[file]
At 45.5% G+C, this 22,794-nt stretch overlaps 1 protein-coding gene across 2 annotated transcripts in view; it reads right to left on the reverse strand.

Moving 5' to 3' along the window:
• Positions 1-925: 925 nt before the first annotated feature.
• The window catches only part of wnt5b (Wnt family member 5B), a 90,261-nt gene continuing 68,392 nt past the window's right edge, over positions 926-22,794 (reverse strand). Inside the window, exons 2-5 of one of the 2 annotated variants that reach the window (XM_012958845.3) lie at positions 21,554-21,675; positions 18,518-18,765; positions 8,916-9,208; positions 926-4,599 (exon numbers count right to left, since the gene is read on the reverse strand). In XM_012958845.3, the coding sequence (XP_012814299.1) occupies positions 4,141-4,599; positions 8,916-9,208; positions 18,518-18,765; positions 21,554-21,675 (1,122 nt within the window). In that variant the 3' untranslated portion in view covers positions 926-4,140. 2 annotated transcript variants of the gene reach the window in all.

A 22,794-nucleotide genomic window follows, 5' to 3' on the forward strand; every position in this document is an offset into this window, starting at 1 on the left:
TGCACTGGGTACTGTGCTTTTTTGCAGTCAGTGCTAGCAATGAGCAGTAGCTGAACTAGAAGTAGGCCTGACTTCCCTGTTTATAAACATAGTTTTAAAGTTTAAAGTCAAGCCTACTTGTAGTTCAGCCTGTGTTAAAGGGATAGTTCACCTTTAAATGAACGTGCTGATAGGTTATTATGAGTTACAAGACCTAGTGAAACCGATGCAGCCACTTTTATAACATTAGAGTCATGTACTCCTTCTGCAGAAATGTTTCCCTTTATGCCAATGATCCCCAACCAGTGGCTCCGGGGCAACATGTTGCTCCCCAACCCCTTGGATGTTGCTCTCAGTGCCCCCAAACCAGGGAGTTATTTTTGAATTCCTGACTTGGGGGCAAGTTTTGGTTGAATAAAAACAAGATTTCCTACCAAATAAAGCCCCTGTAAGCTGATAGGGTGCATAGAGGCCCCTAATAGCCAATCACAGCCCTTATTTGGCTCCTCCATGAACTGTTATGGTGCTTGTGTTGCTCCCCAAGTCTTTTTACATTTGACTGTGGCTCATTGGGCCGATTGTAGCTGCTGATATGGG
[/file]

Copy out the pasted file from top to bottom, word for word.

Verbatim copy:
At 45.5% G+C, this 22,794-nt stretch overlaps 1 protein-coding gene across 2 annotated transcripts in view; it reads right to left on the reverse strand.

Moving 5' to 3' along the window:
• Positions 1-925: 925 nt before the first annotated feature.
• The window catches only part of wnt5b (Wnt family member 5B), a 90,261-nt gene continuing 68,392 nt past the window's right edge, over positions 926-22,794 (reverse strand). Inside the window, exons 2-5 of one of the 2 annotated variants that reach the window (XM_012958845.3) lie at positions 21,554-21,675; positions 18,518-18,765; positions 8,916-9,208; positions 926-4,599 (exon numbers count right to left, since the gene is read on the reverse strand). In XM_012958845.3, the coding sequence (XP_012814299.1) occupies positions 4,141-4,599; positions 8,916-9,208; positions 18,518-18,765; positions 21,554-21,675 (1,122 nt within the window). In that variant the 3' untranslated portion in view covers positions 926-4,140. 2 annotated transcript variants of the gene reach the window in all.

A 22,794-nucleotide genomic window follows, 5' to 3' on the forward strand; every position in this document is an offset into this window, starting at 1 on the left:
TGCACTGGGTACTGTGCTTTTTTGCAGTCAGTGCTAGCAATGAGCAGTAGCTGAACTAGAAGTAGGCCTGACTTCCCTGTTTATAAACATAGTTTTAAAGTTTAAAGTCAAGCCTACTTGTAGTTCAGCCTGTGTTAAAGGGATAGTTCACCTTTAAATGAACGTGCTGATAGGTTATTATGAGTTACAAGACCTAGTGAAACCGATGCAGCCACTTTTATAACATTAGAGTCATGTACTCCTTCTGCAGAAATGTTTCCCTTTATGCCAATGATCCCCAACCAGTGGCTCCGGGGCAACATGTTGCTCCCCAACCCCTTGGATGTTGCTCTCAGTGCCCCCAAACCAGGGAGTTATTTTTGAATTCCTGACTTGGGGGCAAGTTTTGGTTGAATAAAAACAAGATTTCCTACCAAATAAAGCCCCTGTAAGCTGATAGGGTGCATAGAGGCCCCTAATAGCCAATCACAGCCCTTATTTGGCTCCTCCATGAACTGTTATGGTGCTTGTGTTGCTCCCCAAGTCTTTTTACATTTGACTGTGGCTCATTGGGCCGATTGTAGCTGCTGATATGGG